The Oregon Legislature passed a bill June 30 authorizing $31.5 million in state funding for construction of a new Clackamas County Courthouse in Oregon City.
Securing the funding was the top priority for Clackamas County officials during the 2019 state legislative session. The county, seeking a total of approximately $95 million from the state, will have to lobby Oregon's elected officials again to complete the construction of a larger, modern courthouse to be located on the Red Soils campus between the county's two main administrative buildings.
"The Clackamas County Board of Commissioners would like to thank the members of our state legislative delegation and legislative leadership for making this courthouse project funding happen," said Clackamas County Chair Jim Bernard. "This was our top priority this session. Clackamas County desperately needs a new courthouse that meets the needs of our growing population. It's a win for our residents, businesses and our infrastructure."
The total courthouse project cost is estimated at $230 million, of which the county will be responsible for approximately $135 million. County officials are hoping the state will provide the remainder of the funds during the 2021 legislative session.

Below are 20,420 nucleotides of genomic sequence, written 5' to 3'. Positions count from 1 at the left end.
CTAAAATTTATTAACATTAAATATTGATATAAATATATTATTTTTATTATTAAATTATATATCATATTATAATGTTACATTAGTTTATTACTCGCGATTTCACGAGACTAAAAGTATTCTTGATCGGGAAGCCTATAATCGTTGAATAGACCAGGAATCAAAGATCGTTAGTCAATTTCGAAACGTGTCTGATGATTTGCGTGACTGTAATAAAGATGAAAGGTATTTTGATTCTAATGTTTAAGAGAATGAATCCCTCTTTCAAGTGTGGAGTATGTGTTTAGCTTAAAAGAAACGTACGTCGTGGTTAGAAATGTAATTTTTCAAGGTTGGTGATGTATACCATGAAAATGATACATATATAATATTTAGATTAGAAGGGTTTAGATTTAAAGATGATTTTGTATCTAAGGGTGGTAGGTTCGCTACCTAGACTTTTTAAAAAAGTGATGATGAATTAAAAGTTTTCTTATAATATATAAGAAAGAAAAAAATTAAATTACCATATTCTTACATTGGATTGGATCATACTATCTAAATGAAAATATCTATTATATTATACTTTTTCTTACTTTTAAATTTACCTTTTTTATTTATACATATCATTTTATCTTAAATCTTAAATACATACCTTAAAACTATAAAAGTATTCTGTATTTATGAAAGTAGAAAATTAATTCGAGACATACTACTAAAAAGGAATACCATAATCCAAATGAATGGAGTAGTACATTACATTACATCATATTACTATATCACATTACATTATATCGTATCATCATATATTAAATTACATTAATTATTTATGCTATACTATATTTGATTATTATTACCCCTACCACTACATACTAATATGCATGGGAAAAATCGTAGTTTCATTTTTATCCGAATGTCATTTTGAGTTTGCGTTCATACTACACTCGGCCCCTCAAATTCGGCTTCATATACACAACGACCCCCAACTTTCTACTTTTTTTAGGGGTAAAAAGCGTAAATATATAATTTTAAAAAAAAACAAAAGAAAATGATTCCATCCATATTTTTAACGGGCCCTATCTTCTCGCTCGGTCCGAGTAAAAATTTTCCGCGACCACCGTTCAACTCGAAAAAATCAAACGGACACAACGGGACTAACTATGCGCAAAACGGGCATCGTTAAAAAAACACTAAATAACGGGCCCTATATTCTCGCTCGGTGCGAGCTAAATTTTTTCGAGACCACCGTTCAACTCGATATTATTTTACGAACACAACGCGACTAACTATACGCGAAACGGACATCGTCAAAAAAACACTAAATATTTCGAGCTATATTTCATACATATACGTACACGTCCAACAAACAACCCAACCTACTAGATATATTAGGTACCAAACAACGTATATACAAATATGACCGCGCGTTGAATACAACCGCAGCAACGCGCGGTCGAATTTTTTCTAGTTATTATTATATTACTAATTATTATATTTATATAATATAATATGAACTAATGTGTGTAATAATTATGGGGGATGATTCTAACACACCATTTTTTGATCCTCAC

State funding will be contingent upon Clackamas County securing money for the local share of the project. County officials currently are exploring various local funding options, which may include a voter-approved bond measure.
Clackamas County secured $1.2 million for courthouse construction planning in the 2017 legislative session. This latest $31.5 million from the state will go to support design and pre-construction of the building.
The existing county courthouse, on Main Street in Oregon City, was built during the 1930s when the population of the county was just over 50,000. The population today is more than 415,000, yet the same overcrowded courthouse is being used, county officials say.
Clackamas County judges and prosecutors have identified the current courthouse building as seismically unsound and poorly designed, forcing crime victims and perpetrators together in hallways when they come to court. County officials say the building also lacks the sufficient number of courtrooms to effectively administer justice for the county's growing population.
Quality local journalism takes time and money, which comes, in part, from paying readers. If you enjoy articles like this one, please consider supporting us.
(It costs just a few cents a day.)